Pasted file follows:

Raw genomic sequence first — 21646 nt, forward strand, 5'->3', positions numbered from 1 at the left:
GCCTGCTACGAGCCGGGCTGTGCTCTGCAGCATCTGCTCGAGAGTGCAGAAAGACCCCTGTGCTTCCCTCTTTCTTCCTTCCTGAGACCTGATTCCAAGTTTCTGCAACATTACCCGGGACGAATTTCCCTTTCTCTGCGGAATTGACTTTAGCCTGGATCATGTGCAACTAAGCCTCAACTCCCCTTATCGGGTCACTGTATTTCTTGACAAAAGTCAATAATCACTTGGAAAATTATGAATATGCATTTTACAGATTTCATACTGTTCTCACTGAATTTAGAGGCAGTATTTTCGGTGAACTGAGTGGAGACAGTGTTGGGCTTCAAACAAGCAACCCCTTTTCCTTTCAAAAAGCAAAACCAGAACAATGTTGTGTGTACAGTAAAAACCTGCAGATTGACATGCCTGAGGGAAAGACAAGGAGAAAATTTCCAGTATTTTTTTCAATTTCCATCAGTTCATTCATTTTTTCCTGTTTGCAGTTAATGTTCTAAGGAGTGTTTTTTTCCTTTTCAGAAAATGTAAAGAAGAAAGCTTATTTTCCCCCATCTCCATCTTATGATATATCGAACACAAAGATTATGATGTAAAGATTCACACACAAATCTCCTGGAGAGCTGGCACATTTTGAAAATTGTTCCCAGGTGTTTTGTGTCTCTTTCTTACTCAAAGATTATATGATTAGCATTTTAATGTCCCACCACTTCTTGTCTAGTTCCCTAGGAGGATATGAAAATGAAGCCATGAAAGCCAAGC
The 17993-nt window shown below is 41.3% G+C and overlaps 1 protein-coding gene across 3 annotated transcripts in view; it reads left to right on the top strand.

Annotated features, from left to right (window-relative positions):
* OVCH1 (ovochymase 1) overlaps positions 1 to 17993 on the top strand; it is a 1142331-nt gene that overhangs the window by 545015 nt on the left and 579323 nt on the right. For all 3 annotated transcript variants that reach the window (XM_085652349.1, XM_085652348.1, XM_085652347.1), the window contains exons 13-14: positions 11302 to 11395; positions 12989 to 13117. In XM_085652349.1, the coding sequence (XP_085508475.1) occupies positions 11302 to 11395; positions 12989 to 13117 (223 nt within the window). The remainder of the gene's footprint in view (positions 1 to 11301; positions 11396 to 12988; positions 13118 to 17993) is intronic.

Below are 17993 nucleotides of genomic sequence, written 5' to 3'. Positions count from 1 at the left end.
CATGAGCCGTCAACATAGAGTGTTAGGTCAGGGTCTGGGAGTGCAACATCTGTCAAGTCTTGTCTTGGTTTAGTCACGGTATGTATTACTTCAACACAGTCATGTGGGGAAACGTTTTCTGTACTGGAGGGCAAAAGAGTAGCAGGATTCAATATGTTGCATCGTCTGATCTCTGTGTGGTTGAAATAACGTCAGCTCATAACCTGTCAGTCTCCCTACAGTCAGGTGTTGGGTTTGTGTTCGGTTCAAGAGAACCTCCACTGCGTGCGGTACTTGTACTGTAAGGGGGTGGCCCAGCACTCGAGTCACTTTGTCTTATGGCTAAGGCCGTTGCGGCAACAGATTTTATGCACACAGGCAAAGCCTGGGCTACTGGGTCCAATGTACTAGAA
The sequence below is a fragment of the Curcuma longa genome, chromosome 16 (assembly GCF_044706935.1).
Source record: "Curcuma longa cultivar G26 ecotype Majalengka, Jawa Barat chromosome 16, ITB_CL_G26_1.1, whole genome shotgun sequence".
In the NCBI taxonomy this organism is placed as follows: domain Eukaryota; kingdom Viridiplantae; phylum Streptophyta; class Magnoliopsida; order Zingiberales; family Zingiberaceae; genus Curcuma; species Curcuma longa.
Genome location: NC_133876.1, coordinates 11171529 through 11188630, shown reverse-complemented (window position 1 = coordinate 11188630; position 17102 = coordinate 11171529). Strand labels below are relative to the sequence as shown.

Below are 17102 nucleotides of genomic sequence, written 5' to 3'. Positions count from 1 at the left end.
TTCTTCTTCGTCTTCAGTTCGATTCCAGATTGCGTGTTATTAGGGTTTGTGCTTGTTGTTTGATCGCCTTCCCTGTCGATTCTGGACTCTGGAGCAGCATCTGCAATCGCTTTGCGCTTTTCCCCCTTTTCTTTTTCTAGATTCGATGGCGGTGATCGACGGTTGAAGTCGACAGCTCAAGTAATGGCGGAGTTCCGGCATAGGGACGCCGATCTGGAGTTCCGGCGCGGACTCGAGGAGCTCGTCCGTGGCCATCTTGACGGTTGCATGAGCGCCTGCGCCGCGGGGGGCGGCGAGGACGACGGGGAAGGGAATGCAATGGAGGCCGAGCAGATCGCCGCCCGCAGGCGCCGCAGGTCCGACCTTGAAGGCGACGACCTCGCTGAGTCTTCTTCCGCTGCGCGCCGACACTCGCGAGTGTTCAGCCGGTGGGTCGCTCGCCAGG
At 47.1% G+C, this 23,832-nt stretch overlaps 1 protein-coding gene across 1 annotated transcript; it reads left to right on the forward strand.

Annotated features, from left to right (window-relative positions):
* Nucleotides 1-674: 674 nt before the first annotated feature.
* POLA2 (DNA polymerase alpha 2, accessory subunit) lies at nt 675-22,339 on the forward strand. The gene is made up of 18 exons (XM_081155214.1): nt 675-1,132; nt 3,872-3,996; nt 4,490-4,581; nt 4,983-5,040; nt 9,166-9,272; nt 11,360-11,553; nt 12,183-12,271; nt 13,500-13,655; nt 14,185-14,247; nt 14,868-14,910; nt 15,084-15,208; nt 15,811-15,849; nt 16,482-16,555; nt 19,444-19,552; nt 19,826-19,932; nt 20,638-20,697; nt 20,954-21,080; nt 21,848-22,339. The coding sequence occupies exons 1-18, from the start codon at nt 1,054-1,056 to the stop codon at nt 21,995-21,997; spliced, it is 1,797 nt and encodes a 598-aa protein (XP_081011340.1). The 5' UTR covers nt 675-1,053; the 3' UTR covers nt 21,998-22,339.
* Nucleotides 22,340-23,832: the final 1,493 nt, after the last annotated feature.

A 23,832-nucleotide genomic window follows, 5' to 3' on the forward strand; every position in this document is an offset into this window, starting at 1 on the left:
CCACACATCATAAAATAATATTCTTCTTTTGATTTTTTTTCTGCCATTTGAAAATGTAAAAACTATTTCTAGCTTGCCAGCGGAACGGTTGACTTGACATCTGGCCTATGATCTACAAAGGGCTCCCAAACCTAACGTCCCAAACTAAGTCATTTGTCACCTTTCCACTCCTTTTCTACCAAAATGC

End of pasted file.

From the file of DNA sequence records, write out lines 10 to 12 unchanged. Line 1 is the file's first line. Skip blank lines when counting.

In the NCBI taxonomy this organism is placed as follows: domain Eukaryota; kingdom Viridiplantae; phylum Streptophyta; class Magnoliopsida; order Zingiberales; family Zingiberaceae; genus Curcuma; species Curcuma longa.
Genome location: NC_133876.1, coordinates 11171529 through 11188630, shown reverse-complemented (window position 1 = coordinate 11188630; position 17102 = coordinate 11171529). Strand labels below are relative to the sequence as shown.

Below are 17102 nucleotides of genomic sequence, written 5' to 3'. Positions count from 1 at the left end.